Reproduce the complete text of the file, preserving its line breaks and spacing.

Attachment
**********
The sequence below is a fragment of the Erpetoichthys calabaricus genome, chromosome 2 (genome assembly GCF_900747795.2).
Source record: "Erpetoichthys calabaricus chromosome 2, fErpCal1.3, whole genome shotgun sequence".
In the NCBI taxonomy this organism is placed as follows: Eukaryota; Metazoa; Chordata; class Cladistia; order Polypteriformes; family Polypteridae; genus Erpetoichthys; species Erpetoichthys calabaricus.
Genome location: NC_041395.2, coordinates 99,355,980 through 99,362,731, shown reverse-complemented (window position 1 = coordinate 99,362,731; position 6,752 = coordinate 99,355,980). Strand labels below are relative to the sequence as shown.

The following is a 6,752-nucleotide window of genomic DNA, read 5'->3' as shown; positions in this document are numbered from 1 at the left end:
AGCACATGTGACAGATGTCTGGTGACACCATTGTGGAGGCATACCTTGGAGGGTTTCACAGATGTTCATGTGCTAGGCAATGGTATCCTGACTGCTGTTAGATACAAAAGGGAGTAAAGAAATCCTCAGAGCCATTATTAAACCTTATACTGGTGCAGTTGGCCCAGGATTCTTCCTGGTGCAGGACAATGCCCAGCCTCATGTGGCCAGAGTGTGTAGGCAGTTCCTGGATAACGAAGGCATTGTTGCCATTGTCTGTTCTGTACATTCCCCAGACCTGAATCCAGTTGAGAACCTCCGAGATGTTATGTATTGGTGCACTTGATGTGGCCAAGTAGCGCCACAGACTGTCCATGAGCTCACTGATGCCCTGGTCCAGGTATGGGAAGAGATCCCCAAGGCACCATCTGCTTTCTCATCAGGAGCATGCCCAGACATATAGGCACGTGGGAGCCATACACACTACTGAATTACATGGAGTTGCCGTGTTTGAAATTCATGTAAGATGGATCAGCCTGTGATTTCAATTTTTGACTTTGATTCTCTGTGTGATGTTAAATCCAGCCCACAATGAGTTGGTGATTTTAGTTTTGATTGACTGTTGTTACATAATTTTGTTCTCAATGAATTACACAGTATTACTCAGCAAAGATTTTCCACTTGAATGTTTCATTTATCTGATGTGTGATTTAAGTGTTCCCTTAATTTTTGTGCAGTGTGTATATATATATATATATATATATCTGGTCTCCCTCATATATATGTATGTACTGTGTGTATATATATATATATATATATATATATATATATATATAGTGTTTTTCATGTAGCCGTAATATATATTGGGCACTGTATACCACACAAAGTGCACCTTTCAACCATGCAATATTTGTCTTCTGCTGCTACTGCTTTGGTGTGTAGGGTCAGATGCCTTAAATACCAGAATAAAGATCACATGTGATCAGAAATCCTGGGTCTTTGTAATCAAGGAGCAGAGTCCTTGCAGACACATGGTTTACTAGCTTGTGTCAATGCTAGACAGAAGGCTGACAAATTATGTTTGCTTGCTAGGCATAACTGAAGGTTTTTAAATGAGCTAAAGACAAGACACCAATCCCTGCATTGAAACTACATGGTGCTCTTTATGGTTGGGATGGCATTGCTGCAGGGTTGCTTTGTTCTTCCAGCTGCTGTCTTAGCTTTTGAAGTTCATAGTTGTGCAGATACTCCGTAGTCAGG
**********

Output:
The sequence below is a fragment of the Erpetoichthys calabaricus genome, chromosome 2 (genome assembly GCF_900747795.2).
Source record: "Erpetoichthys calabaricus chromosome 2, fErpCal1.3, whole genome shotgun sequence".
In the NCBI taxonomy this organism is placed as follows: Eukaryota; Metazoa; Chordata; class Cladistia; order Polypteriformes; family Polypteridae; genus Erpetoichthys; species Erpetoichthys calabaricus.
Genome location: NC_041395.2, coordinates 99,355,980 through 99,362,731, shown reverse-complemented (window position 1 = coordinate 99,362,731; position 6,752 = coordinate 99,355,980). Strand labels below are relative to the sequence as shown.

The following is a 6,752-nucleotide window of genomic DNA, read 5'->3' as shown; positions in this document are numbered from 1 at the left end:
AGCACATGTGACAGATGTCTGGTGACACCATTGTGGAGGCATACCTTGGAGGGTTTCACAGATGTTCATGTGCTAGGCAATGGTATCCTGACTGCTGTTAGATACAAAAGGGAGTAAAGAAATCCTCAGAGCCATTATTAAACCTTATACTGGTGCAGTTGGCCCAGGATTCTTCCTGGTGCAGGACAATGCCCAGCCTCATGTGGCCAGAGTGTGTAGGCAGTTCCTGGATAACGAAGGCATTGTTGCCATTGTCTGTTCTGTACATTCCCCAGACCTGAATCCAGTTGAGAACCTCCGAGATGTTATGTATTGGTGCACTTGATGTGGCCAAGTAGCGCCACAGACTGTCCATGAGCTCACTGATGCCCTGGTCCAGGTATGGGAAGAGATCCCCAAGGCACCATCTGCTTTCTCATCAGGAGCATGCCCAGACATATAGGCACGTGGGAGCCATACACACTACTGAATTACATGGAGTTGCCGTGTTTGAAATTCATGTAAGATGGATCAGCCTGTGATTTCAATTTTTGACTTTGATTCTCTGTGTGATGTTAAATCCAGCCCACAATGAGTTGGTGATTTTAGTTTTGATTGACTGTTGTTACATAATTTTGTTCTCAATGAATTACACAGTATTACTCAGCAAAGATTTTCCACTTGAATGTTTCATTTATCTGATGTGTGATTTAAGTGTTCCCTTAATTTTTGTGCAGTGTGTATATATATATATATATATATATCTGGTCTCCCTCATATATATGTATGTACTGTGTGTATATATATATATATATATATATATATATATATATATAGTGTTTTTCATGTAGCCGTAATATATATTGGGCACTGTATACCACACAAAGTGCACCTTTCAACCATGCAATATTTGTCTTCTGCTGCTACTGCTTTGGTGTGTAGGGTCAGATGCCTTAAATACCAGAATAAAGATCACATGTGATCAGAAATCCTGGGTCTTTGTAATCAAGGAGCAGAGTCCTTGCAGACACATGGTTTACTAGCTTGTGTCAATGCTAGACAGAAGGCTGACAAATTATGTTTGCTTGCTAGGCATAACTGAAGGTTTTTAAATGAGCTAAAGACAAGACACCAATCCCTGCATTGAAACTACATGGTGCTCTTTATGGTTGGGATGGCATTGCTGCAGGGTTGCTTTGTTCTTCCAGCTGCTGTCTTAGCTTTTGAAGTTCATAGTTGTGCAGATACTCCGTAGTCAGG